I’m not a baseball fan, but I’ve had enough friends, colleagues, and students who are to understand at least the basics and to have attended a few games. Yesterday was the first game of the World Series, and even though it’s been a few years since Michigan’s beloved Detroit Tigers have been in the World Series (and even more since they won), I, like most Michiganders, am loyal to our Tigers. One summer my co-teacher and I taught an entire week’s worth of classes themed around baseball vs. cricket and we wore Detroit Tigers shirts every day! (Of course it may have also been a creative excuse to wear t-shirts to school each day…)
The World Series isn’t what really has me turning my thoughts towards baseball though (in truth I had to use Google to find out when it would be), the reason I was thinking about it is because I’m preparing a new-to-me class for next semester, a level one grammar class. Any ESL teacher knows the first grammar subject of any beginner’s level book: present tense to be. I don’t even want to think about how many times I’ve taught this particular grammar structure over the years, let’s just say a lot. When I first started teaching adults, and later middle school, it frustrated me that there were few games and other activities to practice basic grammar and vocabulary, such as present tense to be, designed for older learners. There were lots of cute games that looked like fun, but they were all geared for young children. Eventually I stopped being frustrated and decided to make my own. Am, Is, Are Triple Play was the first of many triple play activities I’ve designed, and one of the first activities I designed ever. It’s been through a few revisions over the years, the most recent of which being a face-lift and conversion to digital last year, but the heart of the game has remained the same.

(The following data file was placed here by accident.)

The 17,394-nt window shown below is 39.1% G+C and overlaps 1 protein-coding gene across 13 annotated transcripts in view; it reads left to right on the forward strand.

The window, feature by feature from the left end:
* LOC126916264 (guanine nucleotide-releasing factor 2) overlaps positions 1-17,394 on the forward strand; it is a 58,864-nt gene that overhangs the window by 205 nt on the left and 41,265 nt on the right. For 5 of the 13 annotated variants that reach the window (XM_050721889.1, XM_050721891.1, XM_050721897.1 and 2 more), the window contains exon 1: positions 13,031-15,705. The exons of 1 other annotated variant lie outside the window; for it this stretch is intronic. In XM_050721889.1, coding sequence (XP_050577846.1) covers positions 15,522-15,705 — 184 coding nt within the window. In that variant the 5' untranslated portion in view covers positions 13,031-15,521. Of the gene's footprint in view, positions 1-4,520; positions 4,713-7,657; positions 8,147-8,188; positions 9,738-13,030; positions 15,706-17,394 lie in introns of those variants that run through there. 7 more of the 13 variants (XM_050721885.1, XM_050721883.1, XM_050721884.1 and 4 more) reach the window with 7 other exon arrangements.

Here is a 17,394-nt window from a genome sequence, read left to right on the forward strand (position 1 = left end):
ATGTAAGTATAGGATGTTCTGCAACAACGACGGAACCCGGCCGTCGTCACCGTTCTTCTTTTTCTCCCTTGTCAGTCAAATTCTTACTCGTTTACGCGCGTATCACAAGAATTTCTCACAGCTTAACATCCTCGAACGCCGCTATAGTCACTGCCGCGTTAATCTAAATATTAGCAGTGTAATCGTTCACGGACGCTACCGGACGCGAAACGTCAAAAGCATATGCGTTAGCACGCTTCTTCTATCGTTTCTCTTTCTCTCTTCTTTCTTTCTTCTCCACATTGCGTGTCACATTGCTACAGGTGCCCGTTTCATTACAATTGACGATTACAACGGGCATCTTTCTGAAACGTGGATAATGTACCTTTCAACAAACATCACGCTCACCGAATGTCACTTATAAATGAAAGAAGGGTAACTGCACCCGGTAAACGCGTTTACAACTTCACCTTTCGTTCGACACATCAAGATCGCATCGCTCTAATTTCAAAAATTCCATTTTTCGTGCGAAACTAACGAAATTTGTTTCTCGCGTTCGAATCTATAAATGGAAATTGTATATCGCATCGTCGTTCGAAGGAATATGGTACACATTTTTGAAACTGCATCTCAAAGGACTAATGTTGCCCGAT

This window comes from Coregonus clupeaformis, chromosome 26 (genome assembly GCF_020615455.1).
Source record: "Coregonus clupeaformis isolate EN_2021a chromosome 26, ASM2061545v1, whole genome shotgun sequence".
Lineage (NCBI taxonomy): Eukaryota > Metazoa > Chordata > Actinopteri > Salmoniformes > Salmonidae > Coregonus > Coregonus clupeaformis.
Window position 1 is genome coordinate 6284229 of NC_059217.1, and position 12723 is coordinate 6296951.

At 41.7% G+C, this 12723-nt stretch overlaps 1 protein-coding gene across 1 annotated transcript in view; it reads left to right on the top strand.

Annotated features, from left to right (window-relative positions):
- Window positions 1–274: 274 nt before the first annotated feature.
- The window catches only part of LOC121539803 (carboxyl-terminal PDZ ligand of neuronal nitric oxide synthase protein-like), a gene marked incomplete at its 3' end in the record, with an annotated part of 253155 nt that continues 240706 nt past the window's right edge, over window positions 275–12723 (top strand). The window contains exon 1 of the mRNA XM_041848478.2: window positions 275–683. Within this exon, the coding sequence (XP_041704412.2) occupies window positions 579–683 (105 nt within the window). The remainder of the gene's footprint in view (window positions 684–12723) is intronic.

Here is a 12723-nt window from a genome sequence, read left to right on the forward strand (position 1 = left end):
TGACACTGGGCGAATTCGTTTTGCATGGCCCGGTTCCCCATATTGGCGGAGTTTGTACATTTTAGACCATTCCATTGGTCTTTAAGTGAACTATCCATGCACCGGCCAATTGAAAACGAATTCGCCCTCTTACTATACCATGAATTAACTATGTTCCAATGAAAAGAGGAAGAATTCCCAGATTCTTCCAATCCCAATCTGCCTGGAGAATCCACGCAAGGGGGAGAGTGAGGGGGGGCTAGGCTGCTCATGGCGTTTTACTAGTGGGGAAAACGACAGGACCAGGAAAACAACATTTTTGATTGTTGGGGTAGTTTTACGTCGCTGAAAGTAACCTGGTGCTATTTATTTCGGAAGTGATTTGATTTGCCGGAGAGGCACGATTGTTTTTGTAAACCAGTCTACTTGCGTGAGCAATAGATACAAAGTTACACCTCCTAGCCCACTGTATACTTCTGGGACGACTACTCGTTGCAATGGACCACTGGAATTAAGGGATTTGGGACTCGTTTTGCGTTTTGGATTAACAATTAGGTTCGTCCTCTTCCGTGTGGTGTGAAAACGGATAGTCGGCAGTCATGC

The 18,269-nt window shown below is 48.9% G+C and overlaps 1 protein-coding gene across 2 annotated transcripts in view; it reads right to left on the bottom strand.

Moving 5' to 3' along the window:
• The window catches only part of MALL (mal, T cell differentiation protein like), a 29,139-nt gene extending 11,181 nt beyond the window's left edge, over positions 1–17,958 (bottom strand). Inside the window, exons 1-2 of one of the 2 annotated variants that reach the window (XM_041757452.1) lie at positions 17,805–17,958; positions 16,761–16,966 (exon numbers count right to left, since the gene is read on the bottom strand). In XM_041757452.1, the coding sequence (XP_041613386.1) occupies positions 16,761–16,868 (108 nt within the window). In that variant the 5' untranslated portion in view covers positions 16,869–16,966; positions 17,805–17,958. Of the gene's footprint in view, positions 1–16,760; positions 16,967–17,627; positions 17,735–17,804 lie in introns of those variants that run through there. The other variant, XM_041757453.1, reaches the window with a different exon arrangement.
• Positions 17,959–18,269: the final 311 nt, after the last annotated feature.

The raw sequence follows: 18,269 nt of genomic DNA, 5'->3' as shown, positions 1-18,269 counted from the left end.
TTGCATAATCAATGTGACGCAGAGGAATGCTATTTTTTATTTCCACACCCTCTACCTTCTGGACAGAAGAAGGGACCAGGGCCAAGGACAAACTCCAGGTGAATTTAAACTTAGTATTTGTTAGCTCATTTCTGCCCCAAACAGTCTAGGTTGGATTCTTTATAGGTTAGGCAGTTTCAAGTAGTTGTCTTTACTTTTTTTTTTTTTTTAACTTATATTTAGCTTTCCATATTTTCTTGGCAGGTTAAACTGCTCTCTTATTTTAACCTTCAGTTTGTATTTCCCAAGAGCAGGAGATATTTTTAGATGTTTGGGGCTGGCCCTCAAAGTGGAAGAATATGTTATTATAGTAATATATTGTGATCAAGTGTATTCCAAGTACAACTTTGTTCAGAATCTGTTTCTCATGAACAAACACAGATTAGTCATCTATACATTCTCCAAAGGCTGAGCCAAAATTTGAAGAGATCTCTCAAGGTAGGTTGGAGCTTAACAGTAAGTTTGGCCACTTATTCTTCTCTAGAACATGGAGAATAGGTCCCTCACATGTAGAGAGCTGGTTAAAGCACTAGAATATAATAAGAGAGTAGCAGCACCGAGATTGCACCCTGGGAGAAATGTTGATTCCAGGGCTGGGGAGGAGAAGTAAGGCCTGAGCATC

A triple play activity is an activity that can be played in three different ways. This particular activity has the options of slap, response cards, or task cards. Over time I included board game versions as well, making them quadruple plays, but as this activity is baseball themed, and there’s no such thing as a quadruple play in baseball, so I haven’t changed it. If your students are absolutely in love with board games, you can always use the sentences (task cards) with a random game board and playing pieces to make it into one. For now, let’s just take a look at the three versions of play that do exist with this particular activity.
This is a fun whole-class game that all of my students enjoy. It was just a couple weeks ago I played a different version of it with my advanced adults and they wanted to know when we could play again. To play you need signs for each possible answer (for this game I made full page signs with Am, Is, Are on them), sentences missing the possible answers, and some fly swatters.
To play, divide the class into two teams. Each team sends one representative to the front of the room with the team’s fly swatter in hand. The opponents stand, facing the board where you’ve affixed the answer signs (I use strong magnets), fly swatters at the ready. The teacher reads one of the sentences, saying “blank” for the target word. The students then race to slap the sign containing the correct word to complete the sentence. The first student to slap the correct sign (or whoever’s swatter is on the bottom) wins a point for his/her team. The students return to their teams and new representatives are sent forward. It’s a quick, fun way to practice both the target grammar/vocabulary and listening skills.
Response cards are a great way to quickly assess the entire class’ knowledge of a particular grammar topic. They are also a nice quiet listening practice activity for those days when your ears (and head) need a break from all of the noise. All you need is a set of cards with the possible answers for each student.